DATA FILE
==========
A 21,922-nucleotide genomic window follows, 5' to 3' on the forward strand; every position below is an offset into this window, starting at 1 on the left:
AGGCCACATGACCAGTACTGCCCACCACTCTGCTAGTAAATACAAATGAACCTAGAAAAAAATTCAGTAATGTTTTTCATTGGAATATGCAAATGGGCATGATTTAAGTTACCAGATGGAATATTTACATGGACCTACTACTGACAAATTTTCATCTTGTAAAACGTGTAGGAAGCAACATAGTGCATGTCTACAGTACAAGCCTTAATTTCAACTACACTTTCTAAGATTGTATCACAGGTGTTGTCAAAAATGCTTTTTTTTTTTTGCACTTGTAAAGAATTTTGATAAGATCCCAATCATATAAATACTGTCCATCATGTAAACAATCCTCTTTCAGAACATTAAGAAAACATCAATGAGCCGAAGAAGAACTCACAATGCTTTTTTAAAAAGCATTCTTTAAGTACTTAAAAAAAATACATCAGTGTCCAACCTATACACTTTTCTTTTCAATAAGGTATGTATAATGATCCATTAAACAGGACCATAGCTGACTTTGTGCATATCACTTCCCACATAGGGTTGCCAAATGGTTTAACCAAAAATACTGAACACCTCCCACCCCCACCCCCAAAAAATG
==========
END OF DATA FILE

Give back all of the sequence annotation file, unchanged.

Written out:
A 21,922-nucleotide genomic window follows, 5' to 3' on the forward strand; every position below is an offset into this window, starting at 1 on the left:
AGGCCACATGACCAGTACTGCCCACCACTCTGCTAGTAAATACAAATGAACCTAGAAAAAAATTCAGTAATGTTTTTCATTGGAATATGCAAATGGGCATGATTTAAGTTACCAGATGGAATATTTACATGGACCTACTACTGACAAATTTTCATCTTGTAAAACGTGTAGGAAGCAACATAGTGCATGTCTACAGTACAAGCCTTAATTTCAACTACACTTTCTAAGATTGTATCACAGGTGTTGTCAAAAATGCTTTTTTTTTTTTGCACTTGTAAAGAATTTTGATAAGATCCCAATCATATAAATACTGTCCATCATGTAAACAATCCTCTTTCAGAACATTAAGAAAACATCAATGAGCCGAAGAAGAACTCACAATGCTTTTTTAAAAAGCATTCTTTAAGTACTTAAAAAAAATACATCAGTGTCCAACCTATACACTTTTCTTTTCAATAAGGTATGTATAATGATCCATTAAACAGGACCATAGCTGACTTTGTGCATATCACTTCCCACATAGGGTTGCCAAATGGTTTAACCAAAAATACTGAACACCTCCCACCCCCACCCCCAAAAAATG